Complaints against the troubled broadband network have risen yet again with the latest Telecommunications Ombudsman’s Report, released this week, showing significant increases in complaints over the last year.
As the government prepares to sell the NBN, levels of dissatisfaction against what critics describe as the worst infrastructure project in Australian history are extremely high. The disastrous state of the nation’s telecommunications networks is generating not just anger and frustration but significant financial losses. In overall terms, residential complaints rose to a record 146,957, an increase of 8,141, or 5.9%. Business complaints rose 8.7% to 20,433, an increase of 1.644.
The worst performing telco by a considerable margin was Optus, with an increase of 35% in complaints. The next closest was Telstra, on a comparatively modest 7.7% increase.
Telecommunications Ombudswoman, Judi Jones, told The New Daily that Optus was well aware of the problem and her office was in constant communication with them. “They are working hard on their processes”, she said. “Hopefully next year will see a reduction.”
In terms of states, Queensland, for the second year in a row, showed the greatest increase in the number of complaints – 13.2%. There is no official explanation. “We can see nothing in the data to explain that,” Ombudswoman Jones said. The next worst performing state was WA, with an increase of 10.7%. In terms of volume, NSW remains the worst state, with 52,989 complaints, an increase of 4.9%. Twelve percent of residents complained they receive no service at all, while a further 19.1% complained of intermittent service, dropouts and slow speeds. In terms of customer service a whopping 33.8% of residents complained of either no action or delayed action. Businesses were even more dissatisfied, with 35.9% complaining of zero or delayed responses to their complaints.
The devastating impacts on business of the botched NBN roll out are clear: 16.2% complained of no service at all. A further 13.9% complained of intermittent service, dropouts and slow speeds. There were more than 12,200 compensation payouts last year for both residents and businesses. The maximum payout is $50,000.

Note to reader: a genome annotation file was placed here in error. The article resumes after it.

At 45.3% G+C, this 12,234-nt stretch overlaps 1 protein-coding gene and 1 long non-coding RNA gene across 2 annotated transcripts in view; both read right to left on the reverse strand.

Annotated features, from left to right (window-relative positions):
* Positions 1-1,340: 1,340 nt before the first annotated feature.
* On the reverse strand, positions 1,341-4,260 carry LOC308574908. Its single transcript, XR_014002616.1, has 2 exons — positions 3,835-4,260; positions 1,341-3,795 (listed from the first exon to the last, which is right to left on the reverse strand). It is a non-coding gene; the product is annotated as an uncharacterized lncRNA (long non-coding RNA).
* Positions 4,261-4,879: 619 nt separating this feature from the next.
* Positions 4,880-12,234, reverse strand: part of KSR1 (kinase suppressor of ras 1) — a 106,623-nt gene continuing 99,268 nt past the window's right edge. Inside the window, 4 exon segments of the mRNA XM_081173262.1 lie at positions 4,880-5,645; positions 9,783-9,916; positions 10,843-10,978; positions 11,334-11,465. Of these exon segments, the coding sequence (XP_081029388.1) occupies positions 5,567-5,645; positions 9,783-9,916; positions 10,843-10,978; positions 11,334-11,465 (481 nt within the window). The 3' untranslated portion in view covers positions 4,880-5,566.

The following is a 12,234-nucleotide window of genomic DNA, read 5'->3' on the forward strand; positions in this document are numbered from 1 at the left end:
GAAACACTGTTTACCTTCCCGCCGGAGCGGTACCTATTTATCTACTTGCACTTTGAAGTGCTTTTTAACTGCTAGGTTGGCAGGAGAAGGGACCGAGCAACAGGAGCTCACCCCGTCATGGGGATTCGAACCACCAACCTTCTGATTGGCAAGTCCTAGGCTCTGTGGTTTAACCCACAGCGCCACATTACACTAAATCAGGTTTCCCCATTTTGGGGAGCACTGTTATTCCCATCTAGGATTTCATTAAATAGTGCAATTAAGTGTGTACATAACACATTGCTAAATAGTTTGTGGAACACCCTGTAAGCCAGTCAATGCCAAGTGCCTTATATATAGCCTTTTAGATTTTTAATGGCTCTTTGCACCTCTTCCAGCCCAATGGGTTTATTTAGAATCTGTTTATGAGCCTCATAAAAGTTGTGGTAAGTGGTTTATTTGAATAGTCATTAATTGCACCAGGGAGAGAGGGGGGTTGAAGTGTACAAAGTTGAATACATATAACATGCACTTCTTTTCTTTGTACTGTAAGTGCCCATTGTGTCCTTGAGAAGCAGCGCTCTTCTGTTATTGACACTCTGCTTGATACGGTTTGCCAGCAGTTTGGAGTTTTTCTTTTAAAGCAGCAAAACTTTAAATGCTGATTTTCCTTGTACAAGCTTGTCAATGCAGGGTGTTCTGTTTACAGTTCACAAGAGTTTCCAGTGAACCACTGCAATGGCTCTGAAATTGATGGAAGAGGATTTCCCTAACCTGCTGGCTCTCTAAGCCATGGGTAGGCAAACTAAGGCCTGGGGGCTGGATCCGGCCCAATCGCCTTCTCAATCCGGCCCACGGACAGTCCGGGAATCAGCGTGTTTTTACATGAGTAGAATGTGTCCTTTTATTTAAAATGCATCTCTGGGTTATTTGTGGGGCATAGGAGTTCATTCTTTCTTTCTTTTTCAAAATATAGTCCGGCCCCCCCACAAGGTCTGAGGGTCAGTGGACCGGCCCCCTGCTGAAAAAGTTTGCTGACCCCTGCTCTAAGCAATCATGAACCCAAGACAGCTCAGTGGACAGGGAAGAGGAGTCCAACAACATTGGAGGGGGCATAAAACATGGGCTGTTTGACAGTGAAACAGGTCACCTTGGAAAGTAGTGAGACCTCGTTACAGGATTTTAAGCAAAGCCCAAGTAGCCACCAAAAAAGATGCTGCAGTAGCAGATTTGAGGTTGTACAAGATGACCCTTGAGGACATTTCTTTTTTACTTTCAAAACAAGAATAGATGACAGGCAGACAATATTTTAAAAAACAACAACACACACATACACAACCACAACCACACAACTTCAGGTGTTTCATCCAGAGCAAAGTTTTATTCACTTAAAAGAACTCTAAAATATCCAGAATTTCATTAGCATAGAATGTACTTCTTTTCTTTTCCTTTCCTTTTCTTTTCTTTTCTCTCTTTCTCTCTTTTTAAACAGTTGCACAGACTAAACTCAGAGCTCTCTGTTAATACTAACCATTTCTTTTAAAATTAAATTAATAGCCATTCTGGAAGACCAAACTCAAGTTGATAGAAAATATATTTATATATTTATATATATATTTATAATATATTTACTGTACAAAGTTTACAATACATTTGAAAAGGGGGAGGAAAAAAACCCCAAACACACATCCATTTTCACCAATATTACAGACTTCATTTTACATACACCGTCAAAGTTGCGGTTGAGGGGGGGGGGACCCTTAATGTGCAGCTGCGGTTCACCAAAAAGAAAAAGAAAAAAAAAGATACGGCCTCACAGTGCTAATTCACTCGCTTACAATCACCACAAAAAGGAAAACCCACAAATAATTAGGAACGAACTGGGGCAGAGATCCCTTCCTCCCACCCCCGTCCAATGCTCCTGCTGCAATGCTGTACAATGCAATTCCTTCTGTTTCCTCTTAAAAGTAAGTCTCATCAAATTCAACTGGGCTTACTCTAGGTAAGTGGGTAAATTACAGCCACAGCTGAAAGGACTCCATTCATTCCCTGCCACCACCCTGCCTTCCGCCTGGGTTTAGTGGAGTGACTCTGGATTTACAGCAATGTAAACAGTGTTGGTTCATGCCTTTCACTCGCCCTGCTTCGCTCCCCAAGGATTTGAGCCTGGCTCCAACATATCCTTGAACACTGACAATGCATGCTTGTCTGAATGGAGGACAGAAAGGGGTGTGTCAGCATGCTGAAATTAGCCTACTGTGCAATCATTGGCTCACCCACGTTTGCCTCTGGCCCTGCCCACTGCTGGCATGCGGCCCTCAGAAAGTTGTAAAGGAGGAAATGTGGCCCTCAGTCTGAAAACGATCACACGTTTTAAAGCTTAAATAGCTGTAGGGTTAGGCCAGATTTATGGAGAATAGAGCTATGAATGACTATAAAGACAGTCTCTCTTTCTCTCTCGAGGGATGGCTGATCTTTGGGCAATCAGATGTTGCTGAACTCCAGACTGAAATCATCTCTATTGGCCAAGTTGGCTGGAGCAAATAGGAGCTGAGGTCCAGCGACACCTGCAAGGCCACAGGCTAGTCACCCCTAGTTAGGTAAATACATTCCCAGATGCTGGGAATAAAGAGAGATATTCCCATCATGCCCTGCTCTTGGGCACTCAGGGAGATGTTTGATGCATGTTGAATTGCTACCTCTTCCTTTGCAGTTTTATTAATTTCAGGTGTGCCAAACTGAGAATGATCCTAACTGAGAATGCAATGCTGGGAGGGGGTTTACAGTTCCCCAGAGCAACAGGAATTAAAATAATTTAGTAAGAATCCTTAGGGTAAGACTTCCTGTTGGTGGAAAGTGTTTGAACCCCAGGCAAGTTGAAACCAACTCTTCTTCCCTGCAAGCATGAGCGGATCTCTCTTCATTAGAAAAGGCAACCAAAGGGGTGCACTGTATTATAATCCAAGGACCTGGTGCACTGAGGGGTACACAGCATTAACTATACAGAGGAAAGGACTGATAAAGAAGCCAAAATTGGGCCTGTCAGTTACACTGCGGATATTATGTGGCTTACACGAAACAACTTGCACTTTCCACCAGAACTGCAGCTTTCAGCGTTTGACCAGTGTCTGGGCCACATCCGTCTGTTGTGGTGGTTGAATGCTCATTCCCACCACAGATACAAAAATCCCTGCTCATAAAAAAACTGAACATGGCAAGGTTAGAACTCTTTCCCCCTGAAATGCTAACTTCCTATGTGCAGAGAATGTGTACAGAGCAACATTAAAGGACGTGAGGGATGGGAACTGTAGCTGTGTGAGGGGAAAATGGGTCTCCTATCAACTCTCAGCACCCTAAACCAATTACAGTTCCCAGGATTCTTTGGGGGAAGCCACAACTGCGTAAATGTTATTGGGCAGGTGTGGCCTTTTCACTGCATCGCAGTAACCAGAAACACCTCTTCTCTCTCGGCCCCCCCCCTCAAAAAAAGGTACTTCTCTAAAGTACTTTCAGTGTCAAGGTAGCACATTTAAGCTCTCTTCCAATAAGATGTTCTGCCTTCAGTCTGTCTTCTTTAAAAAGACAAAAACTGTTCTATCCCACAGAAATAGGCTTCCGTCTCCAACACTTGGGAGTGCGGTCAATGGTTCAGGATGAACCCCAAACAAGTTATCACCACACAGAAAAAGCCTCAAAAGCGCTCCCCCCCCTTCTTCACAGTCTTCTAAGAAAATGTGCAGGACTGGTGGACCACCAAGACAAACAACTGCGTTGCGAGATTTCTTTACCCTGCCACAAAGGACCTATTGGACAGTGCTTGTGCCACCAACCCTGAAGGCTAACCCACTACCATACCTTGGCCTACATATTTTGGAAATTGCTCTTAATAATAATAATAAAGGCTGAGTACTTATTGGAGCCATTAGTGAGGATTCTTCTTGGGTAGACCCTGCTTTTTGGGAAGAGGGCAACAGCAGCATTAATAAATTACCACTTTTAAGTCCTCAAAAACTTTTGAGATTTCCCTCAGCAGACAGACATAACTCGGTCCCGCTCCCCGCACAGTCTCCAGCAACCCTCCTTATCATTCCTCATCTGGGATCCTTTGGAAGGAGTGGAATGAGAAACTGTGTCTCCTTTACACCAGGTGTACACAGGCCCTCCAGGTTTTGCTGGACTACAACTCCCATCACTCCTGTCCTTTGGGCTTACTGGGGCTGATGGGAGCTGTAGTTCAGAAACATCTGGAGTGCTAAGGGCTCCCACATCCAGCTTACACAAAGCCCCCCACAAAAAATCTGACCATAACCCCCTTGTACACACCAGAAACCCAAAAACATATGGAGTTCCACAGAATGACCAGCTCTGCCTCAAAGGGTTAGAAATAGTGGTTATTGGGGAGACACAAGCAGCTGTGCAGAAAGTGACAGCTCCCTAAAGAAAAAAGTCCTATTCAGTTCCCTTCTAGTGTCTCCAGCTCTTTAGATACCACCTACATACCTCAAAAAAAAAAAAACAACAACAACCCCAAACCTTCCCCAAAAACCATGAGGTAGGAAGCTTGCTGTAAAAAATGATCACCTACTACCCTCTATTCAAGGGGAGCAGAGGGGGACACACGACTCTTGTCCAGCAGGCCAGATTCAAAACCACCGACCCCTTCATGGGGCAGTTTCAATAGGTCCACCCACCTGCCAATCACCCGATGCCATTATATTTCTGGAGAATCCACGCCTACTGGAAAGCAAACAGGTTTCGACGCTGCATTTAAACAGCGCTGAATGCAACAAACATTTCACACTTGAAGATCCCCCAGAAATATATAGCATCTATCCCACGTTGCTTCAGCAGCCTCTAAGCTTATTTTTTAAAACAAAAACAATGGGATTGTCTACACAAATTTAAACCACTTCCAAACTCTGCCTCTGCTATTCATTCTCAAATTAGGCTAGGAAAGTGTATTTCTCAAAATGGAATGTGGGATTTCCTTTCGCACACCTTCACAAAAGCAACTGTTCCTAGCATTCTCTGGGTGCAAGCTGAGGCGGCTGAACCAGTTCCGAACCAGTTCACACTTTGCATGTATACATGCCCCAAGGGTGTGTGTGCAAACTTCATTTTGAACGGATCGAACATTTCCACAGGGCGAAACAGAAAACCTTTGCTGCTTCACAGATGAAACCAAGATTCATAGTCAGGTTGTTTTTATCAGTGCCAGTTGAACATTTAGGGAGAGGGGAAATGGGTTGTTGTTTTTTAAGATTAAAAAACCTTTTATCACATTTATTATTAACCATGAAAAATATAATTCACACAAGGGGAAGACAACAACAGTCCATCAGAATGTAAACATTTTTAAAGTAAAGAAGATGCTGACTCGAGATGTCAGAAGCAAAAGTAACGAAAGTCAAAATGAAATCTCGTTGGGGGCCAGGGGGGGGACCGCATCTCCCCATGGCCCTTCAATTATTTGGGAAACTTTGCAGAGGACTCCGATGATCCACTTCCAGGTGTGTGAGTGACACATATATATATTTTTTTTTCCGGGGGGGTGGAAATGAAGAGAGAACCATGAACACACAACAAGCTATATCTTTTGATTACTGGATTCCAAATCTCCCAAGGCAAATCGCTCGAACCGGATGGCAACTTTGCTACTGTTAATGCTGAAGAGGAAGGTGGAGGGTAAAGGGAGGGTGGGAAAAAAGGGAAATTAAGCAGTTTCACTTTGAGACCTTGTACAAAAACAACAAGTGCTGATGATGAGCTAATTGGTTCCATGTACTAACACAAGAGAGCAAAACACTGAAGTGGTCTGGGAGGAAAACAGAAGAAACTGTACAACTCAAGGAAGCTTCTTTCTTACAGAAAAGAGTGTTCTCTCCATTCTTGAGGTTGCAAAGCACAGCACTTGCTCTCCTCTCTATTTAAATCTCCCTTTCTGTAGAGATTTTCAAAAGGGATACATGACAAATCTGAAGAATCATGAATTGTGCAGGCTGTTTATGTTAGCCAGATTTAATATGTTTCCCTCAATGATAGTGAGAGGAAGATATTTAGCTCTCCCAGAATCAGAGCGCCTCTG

While most of the statistics trended up across the year, Ombudswoman Jones points to a modest decrease in the final quarter as a hopeful sign the tide is turning. Internet activists see it differently. Former Executive Director of Internet Australia, Laurie Patton, told The New Daily any decrease in complaints was likely to be a result of heavy wholesale discounting by NBN, introduced in panic and under government pressure. The discounts allowed retailers to increase the bandwidth they purchased and saw congestion levels fall. “The dilemma is the discounts are about to end”, he said. “It was only a temporary measure. Our internet service is not going to get any better overall until we adopt 21st technologies.”
Patton said he sympathised with Communications Minister Mitch Fifield, who he says has been let down by NBN Co. “The people who advised the Government back in 2013 are the ones to blame, as are the current NBN Co. Board Members who refuse to concede that what they are now building is a dud.”
Research conducted with the assistance of economics graduate Christopher Collins.
John Stapleton worked as a journalist on The Sydney Morning Herald and The Australian for more than 20 years. A collection of his journalism is being constructed here.
This story was originally published in The New Daily, 17 October 2018.